A former sled-dog operator is speaking out against the industry on the eve of the Whistler premiere of a controversial film that exposes the dark side of dogsledding.
The goal was to be a model in the industry for the humane treatment of its animals, but the company folded after just two years when Eckersley became convinced it was impossible to run a dogsledding operation ethically.
“In trying to do it humanely, we were putting private money into the company to maintain the standards for the dogs that we felt somewhat comfortable with, but at the end of the day, we didn’t even feel like we were taking good enough care of these dogs,” she said. All of the Whistler Sled Dog. Co. dogs have since been adopted into homes.
Eckersley’s comments come just hours before the world premiere of Fern Levitt’s controversial new documentary, Sled Dogs, at the Whistler Film Festival (WFF). Billed as an exposé of the industry, mushers from across B.C., Alberta and Alaska claim the film’s trailer unfairly paints dogsledding as cruel and inhumane, focusing on a few isolated incidents.
At least one musher, as well as officials from Alaska’s Iditarod race, have claimed they were duped into appearing in a film that is critical of the industry. Another Alberta-based operator has even threatened to sue the filmmakers.
“I threatened legal action because no one from the film had talked with me, seen my kennel or met my dogs,” Megan Routley, of Kingmik Dogled Tours near Banff, told the CBC this week.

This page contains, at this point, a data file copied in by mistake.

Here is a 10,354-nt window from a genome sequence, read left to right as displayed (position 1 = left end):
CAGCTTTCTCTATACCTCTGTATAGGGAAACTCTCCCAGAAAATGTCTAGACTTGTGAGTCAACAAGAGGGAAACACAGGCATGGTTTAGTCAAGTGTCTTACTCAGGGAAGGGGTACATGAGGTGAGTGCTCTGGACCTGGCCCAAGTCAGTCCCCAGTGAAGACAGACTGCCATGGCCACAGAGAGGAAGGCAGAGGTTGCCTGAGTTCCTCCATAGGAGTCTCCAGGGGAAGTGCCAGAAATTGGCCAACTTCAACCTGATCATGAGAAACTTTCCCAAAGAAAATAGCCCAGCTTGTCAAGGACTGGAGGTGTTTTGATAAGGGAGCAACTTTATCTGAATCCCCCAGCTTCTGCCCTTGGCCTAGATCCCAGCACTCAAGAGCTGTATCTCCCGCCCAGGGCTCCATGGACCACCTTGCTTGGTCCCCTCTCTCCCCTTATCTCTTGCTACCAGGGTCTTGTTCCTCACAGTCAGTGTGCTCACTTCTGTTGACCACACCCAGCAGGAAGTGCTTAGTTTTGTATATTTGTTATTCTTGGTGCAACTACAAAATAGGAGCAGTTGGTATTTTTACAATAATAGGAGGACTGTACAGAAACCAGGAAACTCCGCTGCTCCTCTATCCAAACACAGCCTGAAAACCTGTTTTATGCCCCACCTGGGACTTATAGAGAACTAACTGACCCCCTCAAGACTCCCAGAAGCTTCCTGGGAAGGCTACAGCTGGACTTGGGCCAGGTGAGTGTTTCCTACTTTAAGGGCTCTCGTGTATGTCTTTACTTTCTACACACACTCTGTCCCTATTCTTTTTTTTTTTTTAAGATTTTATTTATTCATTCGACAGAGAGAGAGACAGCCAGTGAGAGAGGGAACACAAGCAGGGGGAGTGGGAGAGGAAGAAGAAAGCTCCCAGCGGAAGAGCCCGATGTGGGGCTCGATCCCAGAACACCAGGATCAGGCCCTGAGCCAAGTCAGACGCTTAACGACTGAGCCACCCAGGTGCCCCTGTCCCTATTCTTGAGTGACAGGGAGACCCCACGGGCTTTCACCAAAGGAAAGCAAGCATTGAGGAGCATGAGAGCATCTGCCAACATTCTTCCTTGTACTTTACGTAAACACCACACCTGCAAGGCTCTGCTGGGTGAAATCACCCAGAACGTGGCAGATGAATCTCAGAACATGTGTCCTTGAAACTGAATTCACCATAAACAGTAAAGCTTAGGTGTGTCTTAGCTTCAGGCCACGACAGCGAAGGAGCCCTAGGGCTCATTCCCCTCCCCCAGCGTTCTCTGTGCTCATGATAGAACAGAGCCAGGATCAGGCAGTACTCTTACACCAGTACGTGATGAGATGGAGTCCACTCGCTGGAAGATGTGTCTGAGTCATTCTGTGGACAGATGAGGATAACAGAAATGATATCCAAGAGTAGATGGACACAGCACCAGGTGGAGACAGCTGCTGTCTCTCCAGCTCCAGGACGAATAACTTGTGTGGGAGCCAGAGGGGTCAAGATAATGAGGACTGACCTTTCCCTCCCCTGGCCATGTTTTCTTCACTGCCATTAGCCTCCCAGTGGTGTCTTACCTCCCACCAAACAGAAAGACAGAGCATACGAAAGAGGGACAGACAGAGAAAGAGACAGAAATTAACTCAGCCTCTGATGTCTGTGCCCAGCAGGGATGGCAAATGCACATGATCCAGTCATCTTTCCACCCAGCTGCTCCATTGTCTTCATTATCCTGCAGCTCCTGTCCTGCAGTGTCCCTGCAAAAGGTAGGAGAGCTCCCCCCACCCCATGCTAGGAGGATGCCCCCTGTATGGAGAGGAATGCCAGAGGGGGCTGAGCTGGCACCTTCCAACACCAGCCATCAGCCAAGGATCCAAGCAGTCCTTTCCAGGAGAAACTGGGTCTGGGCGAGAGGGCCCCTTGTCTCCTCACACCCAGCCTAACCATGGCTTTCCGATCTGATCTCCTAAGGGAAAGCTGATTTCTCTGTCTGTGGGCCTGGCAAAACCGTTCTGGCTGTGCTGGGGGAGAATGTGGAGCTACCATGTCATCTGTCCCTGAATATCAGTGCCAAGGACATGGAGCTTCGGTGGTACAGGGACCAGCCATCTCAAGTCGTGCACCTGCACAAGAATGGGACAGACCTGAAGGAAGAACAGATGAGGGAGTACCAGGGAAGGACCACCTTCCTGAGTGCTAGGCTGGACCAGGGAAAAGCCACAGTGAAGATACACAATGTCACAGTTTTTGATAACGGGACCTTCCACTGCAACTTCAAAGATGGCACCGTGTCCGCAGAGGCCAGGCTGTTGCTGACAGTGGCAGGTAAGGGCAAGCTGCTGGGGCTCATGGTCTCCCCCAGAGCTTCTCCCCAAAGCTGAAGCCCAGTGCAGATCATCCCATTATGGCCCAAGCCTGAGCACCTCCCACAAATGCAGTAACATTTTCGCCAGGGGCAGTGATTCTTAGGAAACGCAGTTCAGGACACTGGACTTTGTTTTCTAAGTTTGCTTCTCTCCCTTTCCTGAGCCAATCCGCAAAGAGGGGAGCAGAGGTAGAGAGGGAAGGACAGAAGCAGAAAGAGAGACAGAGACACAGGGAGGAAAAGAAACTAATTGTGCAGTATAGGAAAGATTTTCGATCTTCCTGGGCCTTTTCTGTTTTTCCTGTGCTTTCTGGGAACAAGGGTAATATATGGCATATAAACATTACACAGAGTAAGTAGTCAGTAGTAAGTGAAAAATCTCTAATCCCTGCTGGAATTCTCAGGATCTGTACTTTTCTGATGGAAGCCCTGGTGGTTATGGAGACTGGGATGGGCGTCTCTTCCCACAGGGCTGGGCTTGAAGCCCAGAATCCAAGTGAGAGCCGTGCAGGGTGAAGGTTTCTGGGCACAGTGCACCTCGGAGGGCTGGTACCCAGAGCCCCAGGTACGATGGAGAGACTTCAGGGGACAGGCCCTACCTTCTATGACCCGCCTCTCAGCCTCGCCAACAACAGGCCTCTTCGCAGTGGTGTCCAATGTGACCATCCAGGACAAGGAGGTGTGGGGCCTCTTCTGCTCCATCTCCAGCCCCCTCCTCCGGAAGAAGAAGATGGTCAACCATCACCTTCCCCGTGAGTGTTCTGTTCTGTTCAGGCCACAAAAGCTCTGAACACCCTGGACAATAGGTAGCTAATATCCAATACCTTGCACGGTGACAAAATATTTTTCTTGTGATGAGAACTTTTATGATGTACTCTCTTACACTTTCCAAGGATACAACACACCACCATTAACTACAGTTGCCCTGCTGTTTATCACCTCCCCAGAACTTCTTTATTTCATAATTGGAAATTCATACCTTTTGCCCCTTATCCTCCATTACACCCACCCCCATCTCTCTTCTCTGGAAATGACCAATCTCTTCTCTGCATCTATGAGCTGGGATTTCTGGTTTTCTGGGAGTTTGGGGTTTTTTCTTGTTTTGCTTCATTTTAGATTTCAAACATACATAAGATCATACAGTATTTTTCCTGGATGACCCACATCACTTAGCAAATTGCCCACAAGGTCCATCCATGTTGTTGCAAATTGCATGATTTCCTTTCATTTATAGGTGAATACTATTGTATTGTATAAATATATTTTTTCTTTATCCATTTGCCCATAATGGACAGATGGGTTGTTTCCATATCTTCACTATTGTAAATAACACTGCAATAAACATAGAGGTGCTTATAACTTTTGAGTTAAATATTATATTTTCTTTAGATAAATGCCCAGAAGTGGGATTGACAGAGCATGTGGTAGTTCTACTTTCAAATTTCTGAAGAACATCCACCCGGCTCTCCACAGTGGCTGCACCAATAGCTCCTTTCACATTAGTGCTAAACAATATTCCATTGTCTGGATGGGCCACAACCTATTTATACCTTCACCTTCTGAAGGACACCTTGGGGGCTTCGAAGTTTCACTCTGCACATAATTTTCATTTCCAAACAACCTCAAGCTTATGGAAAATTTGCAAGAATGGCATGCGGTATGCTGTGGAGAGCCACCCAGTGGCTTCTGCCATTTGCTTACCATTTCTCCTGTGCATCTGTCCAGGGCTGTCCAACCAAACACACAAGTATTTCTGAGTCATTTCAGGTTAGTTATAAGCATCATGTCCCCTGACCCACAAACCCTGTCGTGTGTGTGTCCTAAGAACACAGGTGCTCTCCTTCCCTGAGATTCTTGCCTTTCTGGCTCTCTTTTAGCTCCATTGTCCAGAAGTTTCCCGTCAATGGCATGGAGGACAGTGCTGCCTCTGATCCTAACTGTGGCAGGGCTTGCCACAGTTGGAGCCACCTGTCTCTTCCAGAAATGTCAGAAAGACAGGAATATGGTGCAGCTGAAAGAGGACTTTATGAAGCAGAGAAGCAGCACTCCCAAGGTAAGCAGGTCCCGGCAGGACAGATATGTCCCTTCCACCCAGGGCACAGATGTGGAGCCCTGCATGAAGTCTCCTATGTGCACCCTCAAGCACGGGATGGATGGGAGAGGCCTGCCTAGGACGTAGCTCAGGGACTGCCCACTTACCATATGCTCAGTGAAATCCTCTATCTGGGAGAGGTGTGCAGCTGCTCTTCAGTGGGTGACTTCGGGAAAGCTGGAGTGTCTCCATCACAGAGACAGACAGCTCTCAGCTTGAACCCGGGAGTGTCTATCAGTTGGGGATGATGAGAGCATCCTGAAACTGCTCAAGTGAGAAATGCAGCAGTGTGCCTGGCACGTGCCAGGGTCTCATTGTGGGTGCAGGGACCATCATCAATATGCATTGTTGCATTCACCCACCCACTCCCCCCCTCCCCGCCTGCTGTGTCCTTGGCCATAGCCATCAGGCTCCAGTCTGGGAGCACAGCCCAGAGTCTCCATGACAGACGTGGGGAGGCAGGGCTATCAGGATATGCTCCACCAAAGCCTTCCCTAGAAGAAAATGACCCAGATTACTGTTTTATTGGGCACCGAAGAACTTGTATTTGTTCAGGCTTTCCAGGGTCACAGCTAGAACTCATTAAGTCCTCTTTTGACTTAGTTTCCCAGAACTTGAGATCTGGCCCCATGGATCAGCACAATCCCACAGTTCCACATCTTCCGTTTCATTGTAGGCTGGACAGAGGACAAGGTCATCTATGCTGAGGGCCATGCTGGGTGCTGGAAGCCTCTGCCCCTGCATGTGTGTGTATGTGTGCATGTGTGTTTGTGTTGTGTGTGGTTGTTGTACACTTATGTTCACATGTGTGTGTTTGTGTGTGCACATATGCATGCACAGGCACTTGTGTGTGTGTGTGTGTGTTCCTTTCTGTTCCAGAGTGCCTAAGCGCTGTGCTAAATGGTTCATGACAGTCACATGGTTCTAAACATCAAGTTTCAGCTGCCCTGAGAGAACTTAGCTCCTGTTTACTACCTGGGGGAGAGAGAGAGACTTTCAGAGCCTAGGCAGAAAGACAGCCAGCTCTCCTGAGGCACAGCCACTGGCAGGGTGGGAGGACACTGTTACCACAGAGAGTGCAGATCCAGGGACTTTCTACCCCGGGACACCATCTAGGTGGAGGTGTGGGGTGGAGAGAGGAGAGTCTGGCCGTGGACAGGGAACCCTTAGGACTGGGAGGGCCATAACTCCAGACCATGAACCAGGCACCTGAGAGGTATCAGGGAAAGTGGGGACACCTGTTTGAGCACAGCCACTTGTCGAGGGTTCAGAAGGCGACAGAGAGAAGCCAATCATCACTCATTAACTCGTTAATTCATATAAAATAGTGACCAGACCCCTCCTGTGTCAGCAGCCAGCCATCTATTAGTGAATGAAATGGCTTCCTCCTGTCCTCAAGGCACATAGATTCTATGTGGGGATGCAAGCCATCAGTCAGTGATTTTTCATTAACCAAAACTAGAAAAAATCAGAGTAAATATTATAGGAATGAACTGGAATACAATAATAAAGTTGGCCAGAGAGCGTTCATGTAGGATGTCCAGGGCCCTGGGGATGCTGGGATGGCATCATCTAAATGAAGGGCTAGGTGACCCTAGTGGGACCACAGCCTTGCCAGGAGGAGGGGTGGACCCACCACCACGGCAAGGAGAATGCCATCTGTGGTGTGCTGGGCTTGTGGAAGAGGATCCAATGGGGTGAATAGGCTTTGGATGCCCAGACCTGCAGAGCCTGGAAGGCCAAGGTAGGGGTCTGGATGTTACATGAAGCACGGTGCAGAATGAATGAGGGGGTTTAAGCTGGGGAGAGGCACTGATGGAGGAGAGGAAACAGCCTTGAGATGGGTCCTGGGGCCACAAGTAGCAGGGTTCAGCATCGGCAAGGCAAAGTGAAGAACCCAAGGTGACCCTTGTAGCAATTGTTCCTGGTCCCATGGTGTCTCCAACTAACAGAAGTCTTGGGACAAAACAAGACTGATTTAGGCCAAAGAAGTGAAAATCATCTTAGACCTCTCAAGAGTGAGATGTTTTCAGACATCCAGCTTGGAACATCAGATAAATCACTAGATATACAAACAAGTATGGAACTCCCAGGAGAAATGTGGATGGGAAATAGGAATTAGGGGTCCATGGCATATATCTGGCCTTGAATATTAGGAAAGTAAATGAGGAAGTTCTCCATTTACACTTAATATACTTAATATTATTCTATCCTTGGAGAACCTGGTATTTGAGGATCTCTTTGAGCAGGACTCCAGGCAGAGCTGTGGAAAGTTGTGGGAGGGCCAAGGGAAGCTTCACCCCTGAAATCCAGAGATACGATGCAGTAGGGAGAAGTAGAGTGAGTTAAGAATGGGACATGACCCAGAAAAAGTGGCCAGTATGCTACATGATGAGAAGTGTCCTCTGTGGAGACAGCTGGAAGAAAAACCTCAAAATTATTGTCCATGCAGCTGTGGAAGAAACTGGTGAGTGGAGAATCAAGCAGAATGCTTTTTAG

But Eckersley, who appears in the film and watched a late version of it with the director of the Victoria Humane Society, believes the documentary only scratches the surface of the abuses taking place in the sled-dog world.
“We thought it was pretty middle of the road, it isn’t hard-hitting at all. To go into that movie, you have to read between the lines,” she noted. “This accusation against (Levitt) that it’s all about slandering the industry (is unfair). She’s definitely anti-dogsledding now, but I think through the process of her investigation, she’s seen what is out there. But to be honest, she’s only seen the tip of the iceberg. You don’t let a filmmaker in — it doesn’t matter what they tell you — if you know that if a normal person saw what you were doing, they would be appalled.
“I said it in the film and I’ll say it now: the industry’s an abomination.”
The movie centres on the animals taking part in the 1,600-kilometre Iditarod, an annual race that has led to the deaths of at least 140 dogs over the years. It also depicts dogs chained in isolation for long periods in the offseason.
Mushers have defended chaining, or tethering as it’s sometimes called, as necessary for a sled dog’s socialization. Eckersley said her company refused to chain up its stable of nearly 200 sled dogs, instead housing them in kennels. Even still, she believed the dogs weren’t getting the level of interaction that “intelligent, sentient beings deserve.” A 2001 study by Cornell University came to no consensus on whether penning dogs together was necessarily better than chaining them up individually.
Whistler Film Festival programming director Paul Gratton has vowed to go ahead with Saturday night’s screening of Sled Dogs, telling an Alaskan news outlet yesterday he was amazed “that people are trying to stop a public screening of a film that hasn’t been seen.
“It’s not like I was getting death threats or anything crazy like that, but people were very upset over a movie that they hadn’t seen, because the world premiere is happening here,” Gratton told Alaska Public Media. “And, I understand that a two-minute trailer that the producer supplied to us, is, by it’s very nature, designed to sell tickets. And I don’t think it represents the film. My personal feeling is that if it had been a mindless, hysterical, hatchet job against the industry, I wouldn’t have shown it.”
Sled Dogs plays at the Maury Young Arts Centre at 9:45 p.m. Tickets are available at www.whistlerfilmfestival.com.